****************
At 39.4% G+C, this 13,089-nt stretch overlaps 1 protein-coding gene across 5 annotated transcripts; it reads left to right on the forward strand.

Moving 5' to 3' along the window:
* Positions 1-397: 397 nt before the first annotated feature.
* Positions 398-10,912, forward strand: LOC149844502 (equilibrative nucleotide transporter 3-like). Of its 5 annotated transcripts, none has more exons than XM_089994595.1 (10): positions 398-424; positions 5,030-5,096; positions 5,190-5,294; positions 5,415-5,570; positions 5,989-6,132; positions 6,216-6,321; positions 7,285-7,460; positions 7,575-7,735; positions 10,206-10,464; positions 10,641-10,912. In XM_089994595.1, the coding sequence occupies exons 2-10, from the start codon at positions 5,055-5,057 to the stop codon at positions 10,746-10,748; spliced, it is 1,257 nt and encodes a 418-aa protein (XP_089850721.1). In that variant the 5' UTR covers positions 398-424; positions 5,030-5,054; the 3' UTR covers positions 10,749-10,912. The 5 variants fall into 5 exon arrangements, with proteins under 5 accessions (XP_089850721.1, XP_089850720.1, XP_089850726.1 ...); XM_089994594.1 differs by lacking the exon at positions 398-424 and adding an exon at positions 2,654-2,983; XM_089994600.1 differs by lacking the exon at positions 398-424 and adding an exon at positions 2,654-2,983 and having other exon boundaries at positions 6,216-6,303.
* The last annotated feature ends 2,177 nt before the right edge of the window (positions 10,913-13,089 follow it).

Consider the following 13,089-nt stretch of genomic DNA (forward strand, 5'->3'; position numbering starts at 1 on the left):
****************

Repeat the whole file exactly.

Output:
At 39.4% G+C, this 13,089-nt stretch overlaps 1 protein-coding gene across 5 annotated transcripts; it reads left to right on the forward strand.

Moving 5' to 3' along the window:
* Positions 1-397: 397 nt before the first annotated feature.
* Positions 398-10,912, forward strand: LOC149844502 (equilibrative nucleotide transporter 3-like). Of its 5 annotated transcripts, none has more exons than XM_089994595.1 (10): positions 398-424; positions 5,030-5,096; positions 5,190-5,294; positions 5,415-5,570; positions 5,989-6,132; positions 6,216-6,321; positions 7,285-7,460; positions 7,575-7,735; positions 10,206-10,464; positions 10,641-10,912. In XM_089994595.1, the coding sequence occupies exons 2-10, from the start codon at positions 5,055-5,057 to the stop codon at positions 10,746-10,748; spliced, it is 1,257 nt and encodes a 418-aa protein (XP_089850721.1). In that variant the 5' UTR covers positions 398-424; positions 5,030-5,054; the 3' UTR covers positions 10,749-10,912. The 5 variants fall into 5 exon arrangements, with proteins under 5 accessions (XP_089850721.1, XP_089850720.1, XP_089850726.1 ...); XM_089994594.1 differs by lacking the exon at positions 398-424 and adding an exon at positions 2,654-2,983; XM_089994600.1 differs by lacking the exon at positions 398-424 and adding an exon at positions 2,654-2,983 and having other exon boundaries at positions 6,216-6,303.
* The last annotated feature ends 2,177 nt before the right edge of the window (positions 10,913-13,089 follow it).

Consider the following 13,089-nt stretch of genomic DNA (forward strand, 5'->3'; position numbering starts at 1 on the left):